In a first illustrated example, for presenting to a consumer purchasing opportunities which would lead a consumer to products sold under brand names determined to be relevant to, for example, a brand name of a product of interest to a consumer, a brand name affinity look-up matrix is preferably used which generally reflects how often products of two different brand names are purchased together. To create the brand name affinity look-up matrix, i.e., purchased-with brand name lists, purchase histories, i.e., purchase orders, of consumers are obtain and examined as illustrated in FIG. 8. More particularly, the purchase histories are examined to determine a number of unique brand names that are found within the purchase histories. In the case where the purchase histories merely disclose the SKUs of products purchased, the SKUs may be cross referenced against the electronic catalog to discern the brand names for the products purchased, e.g., it can be discerned from the records within the electronic catalog that SKU 5X808 appearing on a purchase order corresponds to a “3M” brand name yellow, hard, plastic hat. Once the number of unique brand names (M) within the purchase histories is determined, a matrix (M×M) may be created having rows and columns associated with each of the unique brand names. An example matrix is illustrated in FIG. 9.

Once the Matrix is created, each of the transactions within the purchase histories may then be examined to determine if the transaction includes two or more products that were purchased together. When a transaction includes two or more products that were purchased together, e.g., a 1A123 “Ranco” brand name barricade, a 3K015 “Dayton” brand name motor, and a 5X808 “3M” brand name hard hat, a list of product pairs within the transaction may be generated. Specifically, if there are n products that were purchased together within a transaction, there will be C(n,2) possible product pairs, e.g., 1A123 with 3K015, 1A123 with 5X808, and 3K015 with 5X808. For each product pair discerned, the system may determine the corresponding brand name pairs, e.g., “Ranco” with “Dayton,” “Ranco” with “3M,” and “Dayton” with “3M”. In this regard, the system and method is particularly interested in pairings that include products of differing brand names and, as such, pairing of the same brand name may be simply ignored during the method steps which follow. Using the brand name pairings identified, the system functions to update the brand name look-up matrix by incrementing a count maintained within each cell that corresponds to an identified brand name pairing, e.g., the count within each of the “Ranco”/“Dayton,” “Dayton”/“Ranco,” “Ranco”/“3M,” “3M”/“Ranco,” “Dayton”/“3M,” and “3M”/“Dayton” cells would be incremented by one. An example of a look-up matrix after these steps have been performed is illustrated in FIG. 10.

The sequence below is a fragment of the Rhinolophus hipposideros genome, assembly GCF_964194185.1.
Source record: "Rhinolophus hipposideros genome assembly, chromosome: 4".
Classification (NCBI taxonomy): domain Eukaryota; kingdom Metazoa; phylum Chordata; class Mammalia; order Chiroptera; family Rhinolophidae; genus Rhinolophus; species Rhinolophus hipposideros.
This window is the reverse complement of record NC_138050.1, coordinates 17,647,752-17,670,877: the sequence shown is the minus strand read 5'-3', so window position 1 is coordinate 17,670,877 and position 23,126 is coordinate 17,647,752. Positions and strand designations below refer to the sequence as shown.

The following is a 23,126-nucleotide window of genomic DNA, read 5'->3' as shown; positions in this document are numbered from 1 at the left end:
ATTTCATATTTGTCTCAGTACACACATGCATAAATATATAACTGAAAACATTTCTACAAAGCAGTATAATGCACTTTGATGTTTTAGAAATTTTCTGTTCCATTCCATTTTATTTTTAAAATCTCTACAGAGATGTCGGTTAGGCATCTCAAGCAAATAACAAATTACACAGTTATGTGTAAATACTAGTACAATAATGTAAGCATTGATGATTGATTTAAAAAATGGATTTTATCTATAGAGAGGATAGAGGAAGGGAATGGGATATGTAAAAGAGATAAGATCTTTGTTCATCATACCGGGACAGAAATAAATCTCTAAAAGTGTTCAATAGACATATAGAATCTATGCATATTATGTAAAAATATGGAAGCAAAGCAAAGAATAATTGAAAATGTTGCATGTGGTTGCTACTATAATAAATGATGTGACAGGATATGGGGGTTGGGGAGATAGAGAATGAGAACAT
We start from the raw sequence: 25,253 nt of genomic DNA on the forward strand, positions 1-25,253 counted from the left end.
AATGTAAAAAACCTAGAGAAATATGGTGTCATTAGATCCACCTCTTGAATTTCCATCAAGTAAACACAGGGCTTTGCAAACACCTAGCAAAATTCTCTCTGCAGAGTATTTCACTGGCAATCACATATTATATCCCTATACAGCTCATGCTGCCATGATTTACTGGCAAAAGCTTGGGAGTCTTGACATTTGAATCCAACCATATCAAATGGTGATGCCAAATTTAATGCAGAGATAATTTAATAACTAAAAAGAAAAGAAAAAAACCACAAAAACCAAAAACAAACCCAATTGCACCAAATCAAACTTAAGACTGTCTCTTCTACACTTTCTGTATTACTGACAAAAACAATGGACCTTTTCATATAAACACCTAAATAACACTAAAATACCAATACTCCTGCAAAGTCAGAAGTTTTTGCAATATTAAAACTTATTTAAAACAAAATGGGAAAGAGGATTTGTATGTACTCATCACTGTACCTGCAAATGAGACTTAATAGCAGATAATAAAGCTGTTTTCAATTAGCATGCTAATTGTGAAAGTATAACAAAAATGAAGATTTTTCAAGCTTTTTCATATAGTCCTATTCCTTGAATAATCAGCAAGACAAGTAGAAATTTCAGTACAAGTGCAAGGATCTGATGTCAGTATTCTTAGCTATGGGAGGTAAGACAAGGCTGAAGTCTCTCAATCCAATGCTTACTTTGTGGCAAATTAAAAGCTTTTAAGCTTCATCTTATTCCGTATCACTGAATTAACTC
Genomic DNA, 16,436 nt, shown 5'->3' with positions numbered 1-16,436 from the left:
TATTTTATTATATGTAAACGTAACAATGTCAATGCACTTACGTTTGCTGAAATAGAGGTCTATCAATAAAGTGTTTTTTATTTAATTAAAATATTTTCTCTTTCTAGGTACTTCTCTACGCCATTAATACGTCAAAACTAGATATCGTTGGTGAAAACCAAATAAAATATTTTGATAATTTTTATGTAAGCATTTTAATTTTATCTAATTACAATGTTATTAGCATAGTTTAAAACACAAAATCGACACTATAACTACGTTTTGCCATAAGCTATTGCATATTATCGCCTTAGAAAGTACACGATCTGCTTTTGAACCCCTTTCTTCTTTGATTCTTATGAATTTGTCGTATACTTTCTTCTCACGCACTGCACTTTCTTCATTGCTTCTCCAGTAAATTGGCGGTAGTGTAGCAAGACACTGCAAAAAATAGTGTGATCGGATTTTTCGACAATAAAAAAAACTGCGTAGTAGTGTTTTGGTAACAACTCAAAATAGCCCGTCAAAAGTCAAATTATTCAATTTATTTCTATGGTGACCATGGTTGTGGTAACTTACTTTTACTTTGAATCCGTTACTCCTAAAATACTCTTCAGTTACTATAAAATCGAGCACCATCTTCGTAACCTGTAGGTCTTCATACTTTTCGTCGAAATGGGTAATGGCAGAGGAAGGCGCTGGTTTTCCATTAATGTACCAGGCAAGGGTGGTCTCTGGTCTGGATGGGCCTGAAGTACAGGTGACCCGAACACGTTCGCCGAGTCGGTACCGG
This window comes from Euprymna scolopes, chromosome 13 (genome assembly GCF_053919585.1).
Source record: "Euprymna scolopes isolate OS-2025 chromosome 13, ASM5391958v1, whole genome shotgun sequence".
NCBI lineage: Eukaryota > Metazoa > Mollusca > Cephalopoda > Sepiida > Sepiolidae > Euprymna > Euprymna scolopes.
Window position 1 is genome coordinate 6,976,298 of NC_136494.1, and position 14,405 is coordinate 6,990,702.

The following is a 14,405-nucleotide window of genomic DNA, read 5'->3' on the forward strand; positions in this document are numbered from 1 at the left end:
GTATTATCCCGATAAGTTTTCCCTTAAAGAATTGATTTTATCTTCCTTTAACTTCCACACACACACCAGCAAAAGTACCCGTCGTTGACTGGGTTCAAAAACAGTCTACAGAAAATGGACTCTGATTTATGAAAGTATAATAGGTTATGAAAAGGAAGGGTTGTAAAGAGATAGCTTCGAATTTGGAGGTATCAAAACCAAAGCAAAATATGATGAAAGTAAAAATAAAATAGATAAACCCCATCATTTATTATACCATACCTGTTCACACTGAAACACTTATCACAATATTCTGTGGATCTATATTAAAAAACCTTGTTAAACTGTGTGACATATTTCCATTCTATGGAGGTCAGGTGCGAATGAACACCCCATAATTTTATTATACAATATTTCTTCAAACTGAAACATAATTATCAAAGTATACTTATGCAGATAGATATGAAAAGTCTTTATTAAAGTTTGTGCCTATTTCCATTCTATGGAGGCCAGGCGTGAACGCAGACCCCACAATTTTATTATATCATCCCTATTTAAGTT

The data within the look-up matrix list may then be sorted to create ordered purchased-with brand name lists. For example, for each brand name listed in a first dimension (e.g., along the Y axis) the brand names in the second dimension (e.g., along the X axis) may be sorted using the count maintained within the cells (e.g., in an order of descending magnitude). Thus, in keeping with the illustrated example, the ordered purchased-with brand name listing for the brand name “Dayton” would be “3M” followed by “Ranco,” the ordered purchased-with brand name listing for the brand name “3M” would be “Dayton” followed by “Ranco,” and the ordered purchased-with brand name listing for “Ranco” would be “3M” followed by “Dayton.”

Once the ordered purchased-with brand name list for the various brand names have been created, using the above-described or any other suitable methodology, the consumer may be presented with one or more brand names in response to the customer indicating a product brand name (or other product attribute) as being of interest, the brand names being presented as leads to additional purchasing opportunities. As noted previously, the interest of the consumer in a particular brand name may be indicated to the system by the consumer searching for a product by SKU, brand name, etc. (by clicking on a hyperlink, entering the information into a free form search engine, etc.), by placing a product within a shopping cart, etc. Using the brand name associated with product(s) specified as being of interest (which may include using the electronic catalog as a cross referencing source to discern a brand name associated with product(s) specified as discussed above), the system may access the sorted purchased-with brand name list(s) corresponding to the brand name(s) associated with the product(s) specified as being of interest and then select one or more of the purchased-with brand names from the corresponding sorted list(s) as a function of the location of the one or more purchased-with brand names within the list for presentation to the consumer. For example, the first N product brand names within the sorted purchased-with brand name list may be selected for presentation to the consumer. In keeping with the illustrated example, if only the first product brand name within the sorted purchased-with brand-name list is to be selected for presentation to the consumer as an additional purchasing opportunity, the following would occur: in response to the consumer selecting the brand name “Dayton” (or a “Dayton” product for example) as being of interest the consumer would be presented with a hyperlink to allow the consumer to access information for “3M” products; in response to the consumer selecting the brand name “3M” (or a “3M” product for example) as being of interest the consumer would be presented with a hyperlink whereby the consumer may access information for “Dayton” products; or in response to the user selecting the brand name “Ranco” (or a “Ranco” product for example) as being of interest the consumer would be presented with a hyperlink whereby the user may access information for “3M” products.